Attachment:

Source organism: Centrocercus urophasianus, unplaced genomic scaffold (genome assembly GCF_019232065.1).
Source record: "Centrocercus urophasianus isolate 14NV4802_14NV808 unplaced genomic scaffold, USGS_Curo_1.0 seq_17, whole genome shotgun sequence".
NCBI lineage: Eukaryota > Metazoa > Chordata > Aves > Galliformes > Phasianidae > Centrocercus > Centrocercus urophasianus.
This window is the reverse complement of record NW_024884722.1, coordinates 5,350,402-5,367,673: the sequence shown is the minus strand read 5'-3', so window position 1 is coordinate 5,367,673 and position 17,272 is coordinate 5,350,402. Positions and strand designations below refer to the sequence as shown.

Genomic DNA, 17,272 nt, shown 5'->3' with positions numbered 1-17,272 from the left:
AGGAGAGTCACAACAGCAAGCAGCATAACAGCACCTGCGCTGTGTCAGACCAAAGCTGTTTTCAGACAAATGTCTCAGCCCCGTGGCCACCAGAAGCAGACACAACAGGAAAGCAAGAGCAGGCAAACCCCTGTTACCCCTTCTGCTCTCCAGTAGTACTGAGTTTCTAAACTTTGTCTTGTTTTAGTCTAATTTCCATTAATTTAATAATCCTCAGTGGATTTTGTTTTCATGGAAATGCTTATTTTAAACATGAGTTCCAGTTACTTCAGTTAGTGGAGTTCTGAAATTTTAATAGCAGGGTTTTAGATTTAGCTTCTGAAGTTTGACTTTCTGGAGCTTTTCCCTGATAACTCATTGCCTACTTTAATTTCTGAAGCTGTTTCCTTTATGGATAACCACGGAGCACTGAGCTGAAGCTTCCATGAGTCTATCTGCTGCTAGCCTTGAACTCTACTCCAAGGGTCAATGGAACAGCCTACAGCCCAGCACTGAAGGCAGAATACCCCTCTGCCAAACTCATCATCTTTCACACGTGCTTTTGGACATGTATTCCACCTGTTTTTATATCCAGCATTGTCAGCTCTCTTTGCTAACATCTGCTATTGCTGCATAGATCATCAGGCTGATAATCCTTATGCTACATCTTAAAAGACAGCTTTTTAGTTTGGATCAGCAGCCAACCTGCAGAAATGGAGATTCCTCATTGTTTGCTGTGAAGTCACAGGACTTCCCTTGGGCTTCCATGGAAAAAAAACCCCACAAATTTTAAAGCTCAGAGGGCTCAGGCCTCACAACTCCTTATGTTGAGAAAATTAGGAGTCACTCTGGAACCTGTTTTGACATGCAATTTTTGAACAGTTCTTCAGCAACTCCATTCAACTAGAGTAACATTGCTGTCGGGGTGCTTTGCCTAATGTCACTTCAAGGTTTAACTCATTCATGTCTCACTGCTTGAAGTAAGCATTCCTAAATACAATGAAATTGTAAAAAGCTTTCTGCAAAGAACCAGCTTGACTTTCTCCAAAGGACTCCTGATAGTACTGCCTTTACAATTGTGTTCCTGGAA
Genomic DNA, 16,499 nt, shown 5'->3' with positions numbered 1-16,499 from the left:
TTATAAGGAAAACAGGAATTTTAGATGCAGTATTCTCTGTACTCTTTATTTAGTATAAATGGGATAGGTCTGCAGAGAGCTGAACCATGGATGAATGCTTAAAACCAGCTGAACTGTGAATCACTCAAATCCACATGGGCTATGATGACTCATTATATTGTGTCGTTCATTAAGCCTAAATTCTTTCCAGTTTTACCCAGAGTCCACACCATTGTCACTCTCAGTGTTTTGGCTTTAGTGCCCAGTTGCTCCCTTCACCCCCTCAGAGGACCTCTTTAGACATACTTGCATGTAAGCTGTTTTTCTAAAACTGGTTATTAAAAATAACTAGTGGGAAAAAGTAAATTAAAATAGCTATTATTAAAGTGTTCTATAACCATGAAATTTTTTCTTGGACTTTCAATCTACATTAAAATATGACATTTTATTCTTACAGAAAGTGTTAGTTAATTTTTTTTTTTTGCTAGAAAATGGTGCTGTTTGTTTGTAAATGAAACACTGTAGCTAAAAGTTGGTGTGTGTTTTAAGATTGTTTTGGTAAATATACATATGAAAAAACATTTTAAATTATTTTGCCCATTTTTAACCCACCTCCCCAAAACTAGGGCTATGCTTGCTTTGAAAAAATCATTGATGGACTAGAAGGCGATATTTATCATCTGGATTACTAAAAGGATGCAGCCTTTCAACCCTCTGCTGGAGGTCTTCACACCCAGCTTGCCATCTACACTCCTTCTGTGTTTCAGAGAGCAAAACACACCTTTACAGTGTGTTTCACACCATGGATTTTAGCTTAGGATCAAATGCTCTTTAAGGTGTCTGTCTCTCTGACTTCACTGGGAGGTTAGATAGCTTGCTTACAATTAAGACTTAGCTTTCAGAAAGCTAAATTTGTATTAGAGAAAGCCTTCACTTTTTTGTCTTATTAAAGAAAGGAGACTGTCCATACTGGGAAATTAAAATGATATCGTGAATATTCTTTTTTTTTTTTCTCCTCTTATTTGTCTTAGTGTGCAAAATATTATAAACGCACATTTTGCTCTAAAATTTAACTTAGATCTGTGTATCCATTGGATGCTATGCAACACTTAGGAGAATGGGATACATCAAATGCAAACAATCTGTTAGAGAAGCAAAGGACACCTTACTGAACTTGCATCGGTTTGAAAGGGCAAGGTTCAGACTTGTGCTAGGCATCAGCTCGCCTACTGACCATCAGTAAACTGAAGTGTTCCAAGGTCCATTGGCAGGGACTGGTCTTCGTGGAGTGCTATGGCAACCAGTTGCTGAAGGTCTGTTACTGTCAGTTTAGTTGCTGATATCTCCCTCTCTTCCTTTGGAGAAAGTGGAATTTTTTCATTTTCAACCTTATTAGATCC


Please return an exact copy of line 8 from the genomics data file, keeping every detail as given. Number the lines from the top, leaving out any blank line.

TTATAAGGAAAACAGGAATTTTAGATGCAGTATTCTCTGTACTCTTTATTTAGTATAAATGGGATAGGTCTGCAGAGAGCTGAACCATGGATGAATGCTTAAAACCAGCTGAACTGTGAATCACTCAAATCCACATGGGCTATGATGACTCATTATATTGTGTCGTTCATTAAGCCTAAATTCTTTCCAGTTTTACCCAGAGTCCACACCATTGTCACTCTCAGTGTTTTGGCTTTAGTGCCCAGTTGCTCCCTTCACCCCCTCAGAGGACCTCTTTAGACATACTTGCATGTAAGCTGTTTTTCTAAAACTGGTTATTAAAAATAACTAGTGGGAAAAAGTAAATTAAAATAGCTATTATTAAAGTGTTCTATAACCATGAAATTTTTTCTTGGACTTTCAATCTACATTAAAATATGACATTTTATTCTTACAGAAAGTGTTAGTTAATTTTTTTTTTTTGCTAGAAAATGGTGCTGTTTGTTTGTAAATGAAACACTGTAGCTAAAAGTTGGTGTGTGTTTTAAGATTGTTTTGGTAAATATACATATGAAAAAACATTTTAAATTATTTTGCCCATTTTTAACCCACCTCCCCAAAACTAGGGCTATGCTTGCTTTGAAAAAATCATTGATGGACTAGAAGGCGATATTTATCATCTGGATTACTAAAAGGATGCAGCCTTTCAACCCTCTGCTGGAGGTCTTCACACCCAGCTTGCCATCTACACTCCTTCTGTGTTTCAGAGAGCAAAACACACCTTTACAGTGTGTTTCACACCATGGATTTTAGCTTAGGATCAAATGCTCTTTAAGGTGTCTGTCTCTCTGACTTCACTGGGAGGTTAGATAGCTTGCTTACAATTAAGACTTAGCTTTCAGAAAGCTAAATTTGTATTAGAGAAAGCCTTCACTTTTTTGTCTTATTAAAGAAAGGAGACTGTCCATACTGGGAAATTAAAATGATATCGTGAATATTCTTTTTTTTTTTTCTCCTCTTATTTGTCTTAGTGTGCAAAATATTATAAACGCACATTTTGCTCTAAAATTTAACTTAGATCTGTGTATCCATTGGATGCTATGCAACACTTAGGAGAATGGGATACATCAAATGCAAACAATCTGTTAGAGAAGCAAAGGACACCTTACTGAACTTGCATCGGTTTGAAAGGGCAAGGTTCAGACTTGTGCTAGGCATCAGCTCGCCTACTGACCATCAGTAAACTGAAGTGTTCCAAGGTCCATTGGCAGGGACTGGTCTTCGTGGAGTGCTATGGCAACCAGTTGCTGAAGGTCTGTTACTGTCAGTTTAGTTGCTGATATCTCCCTCTCTTCCTTTGGAGAAAGTGGAATTTTTTCATTTTCAACCTTATTAGATCC